Terrorists in Xinjiang ‘returned from IS’

By Catherine Wong Tsoi-lai Source:Global Times Published: 2015-3-11 0:08:03

Region ‘paid enormous price’ for stability

A Chinese official on Tuesday revealed that authorities in Xinjiang Uyghur Autonomous Region have broken up terror groups who had returned from fighting with the Islamic State (IS), a trend observers say poses a threat to the region's stability with the terrorists' increased combat capacity.

The comments made by Xinjiang's Party chief, Zhang Chunxian, at a meeting at the annual session of the National People's Congress was said to be the first time officials confirmed that Chinese citizens had joined the jihadist group. 

Authorities have broken up terror groups who were plotting violent attacks on Chinese soil after fighting in battles in Syria with the IS, Zhang said.

Observers said the rising influence of international terror groups would complicate internal conflicts, making terror activities more difficult to track down. 

"The spread of terrorism across different regions is a side effect of globalization, which contributes to the spread of extremist ideology. It is also hard for law enforcers to determine the reason why citizens travel," Turgunjan Tursun, a research fellow at the Xinjiang Academy of Social Sciences, told the Global Times.

Wang Guoxiang, an anti-terrorism expert at the Beijing Academy of Social Sciences, said it is essential to strengthen the sense of national identity among all ethnic groups in the region to prevent them from being manipulated by terrorist forces.

"It is dangerous when the Uyghur people in Xinjiang only identify themselves by their ethnicity and religion, and ignore their nationality," Wang told the Global Times.

In July 2014, China's then Special Envoy to the Middle East Wu Sike said  that terrorists from the East Turkestan Islamic Movement (ETIM), a terror group, have been receiving trainings in the Middle East and some of them "may have crossed into Iraq."

"The combat capability of these Chinese extremists will be strengthened after fighting or receiving training from overseas. They would be emboldened by the experience, and the destruction they could bring would be even stronger," said Wang.

He noted that the Chinese authorities' strict weapons control may help curb the threat.

Xinjiang has become the "main battleground" for the Chinese authorities' anti-terrorism crackdown following a spate of violent attacks in the region over the last few years.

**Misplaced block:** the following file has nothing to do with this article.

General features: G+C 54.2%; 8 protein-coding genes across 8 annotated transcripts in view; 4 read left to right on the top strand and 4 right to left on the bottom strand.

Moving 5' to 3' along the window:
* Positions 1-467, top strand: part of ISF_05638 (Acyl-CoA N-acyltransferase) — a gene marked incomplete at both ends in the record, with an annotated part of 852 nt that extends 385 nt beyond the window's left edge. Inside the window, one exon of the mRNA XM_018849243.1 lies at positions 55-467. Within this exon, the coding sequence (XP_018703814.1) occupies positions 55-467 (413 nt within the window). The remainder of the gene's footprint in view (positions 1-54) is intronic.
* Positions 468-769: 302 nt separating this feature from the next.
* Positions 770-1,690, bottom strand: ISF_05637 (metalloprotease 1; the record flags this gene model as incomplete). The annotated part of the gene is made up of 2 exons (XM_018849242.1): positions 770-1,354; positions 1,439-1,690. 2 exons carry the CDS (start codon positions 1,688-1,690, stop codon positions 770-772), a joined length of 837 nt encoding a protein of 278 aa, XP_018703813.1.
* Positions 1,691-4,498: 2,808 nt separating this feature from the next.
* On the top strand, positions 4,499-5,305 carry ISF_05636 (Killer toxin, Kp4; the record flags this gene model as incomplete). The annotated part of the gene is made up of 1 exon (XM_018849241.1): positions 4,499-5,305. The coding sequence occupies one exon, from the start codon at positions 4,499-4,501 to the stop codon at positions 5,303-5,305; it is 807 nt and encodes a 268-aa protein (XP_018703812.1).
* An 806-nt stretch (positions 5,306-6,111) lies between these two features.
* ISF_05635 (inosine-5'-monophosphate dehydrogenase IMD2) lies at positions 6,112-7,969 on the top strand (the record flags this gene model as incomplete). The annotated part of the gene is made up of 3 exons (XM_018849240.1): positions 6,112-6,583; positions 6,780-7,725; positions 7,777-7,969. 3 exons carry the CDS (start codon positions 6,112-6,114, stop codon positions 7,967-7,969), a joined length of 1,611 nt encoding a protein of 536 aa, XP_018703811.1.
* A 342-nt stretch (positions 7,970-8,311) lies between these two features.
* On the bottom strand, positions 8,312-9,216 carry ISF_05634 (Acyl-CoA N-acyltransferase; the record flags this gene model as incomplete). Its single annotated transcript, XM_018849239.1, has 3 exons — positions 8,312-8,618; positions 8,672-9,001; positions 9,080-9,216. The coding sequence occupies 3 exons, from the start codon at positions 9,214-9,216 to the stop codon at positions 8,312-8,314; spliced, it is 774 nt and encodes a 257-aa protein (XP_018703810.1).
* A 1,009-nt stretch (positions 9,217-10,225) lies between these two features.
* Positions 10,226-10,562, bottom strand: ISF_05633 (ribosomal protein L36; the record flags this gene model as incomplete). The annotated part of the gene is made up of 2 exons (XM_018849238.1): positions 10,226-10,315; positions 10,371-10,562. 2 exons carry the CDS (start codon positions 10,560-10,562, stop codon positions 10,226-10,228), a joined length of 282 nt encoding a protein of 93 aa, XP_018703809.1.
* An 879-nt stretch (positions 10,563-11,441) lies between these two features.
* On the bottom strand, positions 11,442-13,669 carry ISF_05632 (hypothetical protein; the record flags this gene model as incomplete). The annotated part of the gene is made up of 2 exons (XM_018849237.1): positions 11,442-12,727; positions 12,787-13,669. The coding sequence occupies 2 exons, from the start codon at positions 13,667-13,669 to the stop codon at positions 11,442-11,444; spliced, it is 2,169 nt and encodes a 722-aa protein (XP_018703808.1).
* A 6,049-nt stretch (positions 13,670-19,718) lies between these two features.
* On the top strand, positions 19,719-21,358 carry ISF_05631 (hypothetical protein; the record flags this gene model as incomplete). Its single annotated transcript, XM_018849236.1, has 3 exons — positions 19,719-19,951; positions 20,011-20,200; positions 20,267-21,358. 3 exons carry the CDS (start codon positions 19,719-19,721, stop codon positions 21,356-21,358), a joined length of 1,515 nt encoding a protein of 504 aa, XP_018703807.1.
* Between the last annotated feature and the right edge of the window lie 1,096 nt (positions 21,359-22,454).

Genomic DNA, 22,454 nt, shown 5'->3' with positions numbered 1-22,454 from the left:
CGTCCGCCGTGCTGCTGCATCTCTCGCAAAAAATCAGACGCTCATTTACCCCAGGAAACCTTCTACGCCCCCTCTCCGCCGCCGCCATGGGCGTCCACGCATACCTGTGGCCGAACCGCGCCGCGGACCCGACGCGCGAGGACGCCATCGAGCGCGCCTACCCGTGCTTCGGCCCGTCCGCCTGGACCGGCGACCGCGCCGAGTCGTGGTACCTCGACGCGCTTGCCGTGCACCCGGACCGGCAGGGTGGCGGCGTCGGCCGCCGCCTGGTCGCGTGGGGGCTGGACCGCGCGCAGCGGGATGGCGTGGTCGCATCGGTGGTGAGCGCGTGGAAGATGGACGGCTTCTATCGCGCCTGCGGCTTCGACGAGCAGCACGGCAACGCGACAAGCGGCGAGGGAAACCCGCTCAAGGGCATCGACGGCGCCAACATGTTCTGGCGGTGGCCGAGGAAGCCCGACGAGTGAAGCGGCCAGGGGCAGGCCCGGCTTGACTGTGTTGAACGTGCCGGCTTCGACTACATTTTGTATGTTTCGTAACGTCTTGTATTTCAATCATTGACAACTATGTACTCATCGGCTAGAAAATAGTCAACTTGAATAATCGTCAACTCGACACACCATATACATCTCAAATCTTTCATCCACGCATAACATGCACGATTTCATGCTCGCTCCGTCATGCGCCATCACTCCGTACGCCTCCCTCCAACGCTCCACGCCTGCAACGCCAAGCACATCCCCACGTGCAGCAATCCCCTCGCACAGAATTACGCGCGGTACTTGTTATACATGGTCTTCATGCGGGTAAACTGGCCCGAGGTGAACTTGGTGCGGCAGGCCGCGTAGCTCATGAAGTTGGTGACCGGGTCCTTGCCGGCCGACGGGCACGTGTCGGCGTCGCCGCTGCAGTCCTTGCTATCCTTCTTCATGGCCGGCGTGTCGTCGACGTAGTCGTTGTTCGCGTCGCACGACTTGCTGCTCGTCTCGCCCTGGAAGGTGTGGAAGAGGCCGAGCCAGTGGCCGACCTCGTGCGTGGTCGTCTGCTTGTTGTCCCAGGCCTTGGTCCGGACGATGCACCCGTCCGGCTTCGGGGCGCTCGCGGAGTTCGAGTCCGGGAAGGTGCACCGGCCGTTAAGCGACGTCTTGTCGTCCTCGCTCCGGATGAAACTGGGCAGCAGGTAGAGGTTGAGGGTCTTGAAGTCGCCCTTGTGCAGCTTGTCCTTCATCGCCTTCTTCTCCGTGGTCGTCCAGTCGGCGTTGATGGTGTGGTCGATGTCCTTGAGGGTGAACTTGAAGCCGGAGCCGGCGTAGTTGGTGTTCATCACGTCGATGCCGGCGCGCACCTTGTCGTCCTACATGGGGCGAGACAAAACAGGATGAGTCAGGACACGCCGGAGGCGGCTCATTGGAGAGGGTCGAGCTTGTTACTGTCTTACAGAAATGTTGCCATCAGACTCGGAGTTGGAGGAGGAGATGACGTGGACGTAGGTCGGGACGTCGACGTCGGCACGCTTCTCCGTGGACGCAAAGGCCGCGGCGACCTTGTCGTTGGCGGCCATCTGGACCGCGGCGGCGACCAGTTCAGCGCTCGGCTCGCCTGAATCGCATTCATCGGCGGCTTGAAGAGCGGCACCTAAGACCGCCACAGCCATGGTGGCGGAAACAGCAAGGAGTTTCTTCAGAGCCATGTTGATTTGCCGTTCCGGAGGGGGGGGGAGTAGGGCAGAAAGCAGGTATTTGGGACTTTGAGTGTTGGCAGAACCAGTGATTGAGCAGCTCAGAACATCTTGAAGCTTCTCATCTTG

China said ETIM is the major target when it sought international cooperation against terrorism last year, after the group claimed responsibility for attacks in Xinjiang's regional capital Urumqi on May 22 last year and Yunnan Province's capital city of Kunming on March 1, 2014.

IS leader Abu Bakr al-Baghdadi in 2014 threatened to occupy part of Xinjiang and asked China's Muslims to pledge allegiance to him.

An Al Qaeda propaganda magazine has also described Xinjiang as a region that needs to be "recovered [into] the shade of the Islamic Caliphate," International Business Times reported.

Shohrat Zakir, chairman of the Xinjiang regional government, said Tuesday that the situation in the region is stable on the whole, following the one-year crackdown on terrorism activities which started last May.

Che Jun, deputy secretary of the Communist Party of China Xinjiang regional committee, said about 95 percent of potential attacks in Xinjiang had been halted due to public tip-offs.

Zhang, Xinjiang's Party chief, said the region had paid an "enormous price" for stability as the death rate in the line of duty for the region's police officers was 5.4 times higher than for the rest of the country.

Of all the police officers who had died during service last year, 31 percent were from Xinjiang, he said. 

China is drafting a national security law, anti-terrorism law and cyber security law, which Wang believes will facilitate the crackdown on terrorism.

"The new anti-terrorism law will ensure the consistency in China's anti-terrorism policy, with clear definition on terrorism activities, and will also entitle the law enforcement bodies with legitimate power in [investigating and arresting the terrorists]," said Wang, who also participated in the drafting process.

Zakir pointed out on Tuesday the importance of bilingual education in the region as one of the measures needed to curb terrorism, as the lack of command of Putonghua among many in the rural areas in southern Xinjiang has contributed to their low employment rate and vulnerability to the influence of religious extremism.

Zakir's remarks came after a recent Xinjiang Academy of Social Sciences report which argues that villages in underdeveloped corners, where people lack a good basic and religious education, are the most likely targets for extremist penetration. 

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